IES's free software is suitable for all building types worldwide and it assesses performance against the US 2030 Challenge

Integrated Environmental Solutions (IES) has launched VE-Ware, a free building energy usage and carbon emission calculation software.

The software gives unlimited access to the virtual environment Apache thermal analysis software so that new and existing buildings can have their energy and carbon emissions easily assessed for free.

VE-Ware software

VE-Ware allows for instant feedback on buildings’ energy consumption and CO² emissions based on real geometry, and using international data on climatic conditions and the typical characteristics of different building, room and system types.

It is ideal for use at early stages as it facilitates iterative design, allowing the comparison of different design, layout and system options.

Additionally in the US, as a direct response to the Architecture 2030 Challenge, VE-Ware will assess how the building is performing against this benchmark.

The data entry and outputs are managed for the user so that anyone can use VE-Ware to help reduce the energy consumption and carbon emissions of a building.

Don McLean, managing director of IES, said: “I expect VE-Ware to make a considerable difference in helping reduce the energy consumption of buildings throughout the world.”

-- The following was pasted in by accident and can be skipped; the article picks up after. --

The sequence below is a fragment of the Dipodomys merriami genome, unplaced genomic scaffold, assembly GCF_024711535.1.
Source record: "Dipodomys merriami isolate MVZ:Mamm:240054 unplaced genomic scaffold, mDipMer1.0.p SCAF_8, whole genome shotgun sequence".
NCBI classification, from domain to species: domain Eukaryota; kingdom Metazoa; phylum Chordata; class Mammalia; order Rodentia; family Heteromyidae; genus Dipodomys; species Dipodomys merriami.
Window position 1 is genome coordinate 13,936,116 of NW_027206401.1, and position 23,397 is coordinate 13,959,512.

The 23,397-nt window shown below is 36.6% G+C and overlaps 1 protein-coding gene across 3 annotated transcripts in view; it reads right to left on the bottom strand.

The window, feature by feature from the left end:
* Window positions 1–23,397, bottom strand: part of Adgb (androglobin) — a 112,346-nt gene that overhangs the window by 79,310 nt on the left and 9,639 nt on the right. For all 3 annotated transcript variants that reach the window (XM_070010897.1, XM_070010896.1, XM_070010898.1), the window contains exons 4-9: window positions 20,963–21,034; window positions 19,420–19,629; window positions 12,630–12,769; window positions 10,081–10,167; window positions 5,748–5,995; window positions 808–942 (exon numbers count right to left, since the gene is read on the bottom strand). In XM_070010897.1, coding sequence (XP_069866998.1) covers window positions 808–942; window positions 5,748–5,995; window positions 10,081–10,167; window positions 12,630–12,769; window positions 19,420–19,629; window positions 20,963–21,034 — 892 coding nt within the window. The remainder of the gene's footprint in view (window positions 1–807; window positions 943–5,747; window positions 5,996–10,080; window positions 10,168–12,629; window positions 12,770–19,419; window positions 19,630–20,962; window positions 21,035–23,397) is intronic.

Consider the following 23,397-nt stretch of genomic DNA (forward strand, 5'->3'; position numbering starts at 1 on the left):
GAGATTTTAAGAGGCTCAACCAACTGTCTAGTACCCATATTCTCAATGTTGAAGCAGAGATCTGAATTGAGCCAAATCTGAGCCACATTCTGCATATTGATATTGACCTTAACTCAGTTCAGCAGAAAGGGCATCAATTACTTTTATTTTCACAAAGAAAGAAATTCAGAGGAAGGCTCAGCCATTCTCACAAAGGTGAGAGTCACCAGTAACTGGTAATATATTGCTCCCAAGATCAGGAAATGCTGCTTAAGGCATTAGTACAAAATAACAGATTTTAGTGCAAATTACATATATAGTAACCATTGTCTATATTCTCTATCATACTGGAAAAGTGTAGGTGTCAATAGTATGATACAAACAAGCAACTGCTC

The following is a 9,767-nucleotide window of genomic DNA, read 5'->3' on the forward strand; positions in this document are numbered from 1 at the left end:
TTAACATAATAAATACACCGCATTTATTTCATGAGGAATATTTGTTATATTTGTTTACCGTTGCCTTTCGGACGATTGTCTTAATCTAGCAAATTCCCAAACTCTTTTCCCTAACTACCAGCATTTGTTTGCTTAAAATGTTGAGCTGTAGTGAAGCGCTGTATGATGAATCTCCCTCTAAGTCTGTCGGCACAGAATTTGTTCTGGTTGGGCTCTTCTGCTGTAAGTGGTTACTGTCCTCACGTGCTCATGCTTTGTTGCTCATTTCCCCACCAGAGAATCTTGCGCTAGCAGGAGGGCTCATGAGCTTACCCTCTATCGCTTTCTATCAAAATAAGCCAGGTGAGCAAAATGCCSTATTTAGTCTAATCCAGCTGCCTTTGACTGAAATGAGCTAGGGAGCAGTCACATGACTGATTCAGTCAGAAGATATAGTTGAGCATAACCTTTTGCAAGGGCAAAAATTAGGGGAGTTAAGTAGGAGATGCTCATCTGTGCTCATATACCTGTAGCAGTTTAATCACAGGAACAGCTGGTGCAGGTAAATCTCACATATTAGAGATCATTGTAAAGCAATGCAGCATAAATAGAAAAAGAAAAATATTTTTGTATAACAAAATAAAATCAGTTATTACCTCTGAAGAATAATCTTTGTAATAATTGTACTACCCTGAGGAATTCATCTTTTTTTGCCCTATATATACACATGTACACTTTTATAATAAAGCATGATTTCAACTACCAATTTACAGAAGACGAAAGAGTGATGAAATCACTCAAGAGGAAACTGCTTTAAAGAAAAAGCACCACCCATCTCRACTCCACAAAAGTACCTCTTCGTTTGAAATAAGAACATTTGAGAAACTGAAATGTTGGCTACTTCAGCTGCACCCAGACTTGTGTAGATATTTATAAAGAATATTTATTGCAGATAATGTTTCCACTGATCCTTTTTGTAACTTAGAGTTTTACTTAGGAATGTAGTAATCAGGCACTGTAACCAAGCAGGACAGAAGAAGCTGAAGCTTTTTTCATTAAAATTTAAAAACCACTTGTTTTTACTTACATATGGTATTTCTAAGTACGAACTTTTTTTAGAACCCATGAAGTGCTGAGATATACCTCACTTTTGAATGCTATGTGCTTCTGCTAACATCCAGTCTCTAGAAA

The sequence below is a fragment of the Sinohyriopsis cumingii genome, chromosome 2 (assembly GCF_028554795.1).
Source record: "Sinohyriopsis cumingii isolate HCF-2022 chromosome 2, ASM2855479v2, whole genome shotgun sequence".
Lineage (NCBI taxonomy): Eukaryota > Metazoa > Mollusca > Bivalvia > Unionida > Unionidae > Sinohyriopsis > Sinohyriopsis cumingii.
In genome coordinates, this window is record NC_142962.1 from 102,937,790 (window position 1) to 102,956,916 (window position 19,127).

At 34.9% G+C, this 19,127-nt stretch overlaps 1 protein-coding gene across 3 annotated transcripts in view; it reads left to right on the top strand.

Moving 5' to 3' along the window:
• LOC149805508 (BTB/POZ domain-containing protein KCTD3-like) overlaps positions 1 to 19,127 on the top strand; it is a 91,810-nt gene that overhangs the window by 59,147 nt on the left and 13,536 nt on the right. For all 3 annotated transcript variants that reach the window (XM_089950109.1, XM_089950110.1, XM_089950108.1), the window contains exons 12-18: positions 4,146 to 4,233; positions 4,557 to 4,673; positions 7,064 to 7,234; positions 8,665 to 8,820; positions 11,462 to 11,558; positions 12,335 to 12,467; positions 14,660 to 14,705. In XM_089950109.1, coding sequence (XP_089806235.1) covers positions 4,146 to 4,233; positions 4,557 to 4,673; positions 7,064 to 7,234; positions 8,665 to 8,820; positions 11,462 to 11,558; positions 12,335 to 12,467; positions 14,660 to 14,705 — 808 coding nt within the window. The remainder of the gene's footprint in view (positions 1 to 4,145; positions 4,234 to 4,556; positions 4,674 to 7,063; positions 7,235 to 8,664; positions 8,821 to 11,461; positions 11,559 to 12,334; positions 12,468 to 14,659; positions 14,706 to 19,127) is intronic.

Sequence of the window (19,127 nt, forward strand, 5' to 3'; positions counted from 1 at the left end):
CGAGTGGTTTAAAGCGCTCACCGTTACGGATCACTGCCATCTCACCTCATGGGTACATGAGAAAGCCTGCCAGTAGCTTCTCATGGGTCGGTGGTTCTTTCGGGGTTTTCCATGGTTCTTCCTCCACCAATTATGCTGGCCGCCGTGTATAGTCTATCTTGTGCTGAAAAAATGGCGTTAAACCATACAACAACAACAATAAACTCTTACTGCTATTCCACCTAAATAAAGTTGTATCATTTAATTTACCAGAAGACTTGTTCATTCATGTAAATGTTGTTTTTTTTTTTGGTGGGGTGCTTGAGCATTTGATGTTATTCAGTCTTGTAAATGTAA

Initially only models exported directly from Autodesk’s world leading Building Information Modelling (BIM) Revit platform can be accepted by VE-Ware. However, over the coming months this will be expanded to include other options for inputting the geometry data.

The goal is to make VE-Ware available globally to anyone who wishes to use it, regardless of vendor or system.

Here’s a step-by-step guide to using IES’s VE-Ware:

Insert geometry data
Tell it where your building is in the world
Define your: building type
construction materials
heating and cooling system types
room types
Press a button – automatic detailed thermal simulation is performed for you
Get output on: energy consumption
CO2 emissions
US benchmark against the 2030 Challenge
You can then easily modify your building and assess different options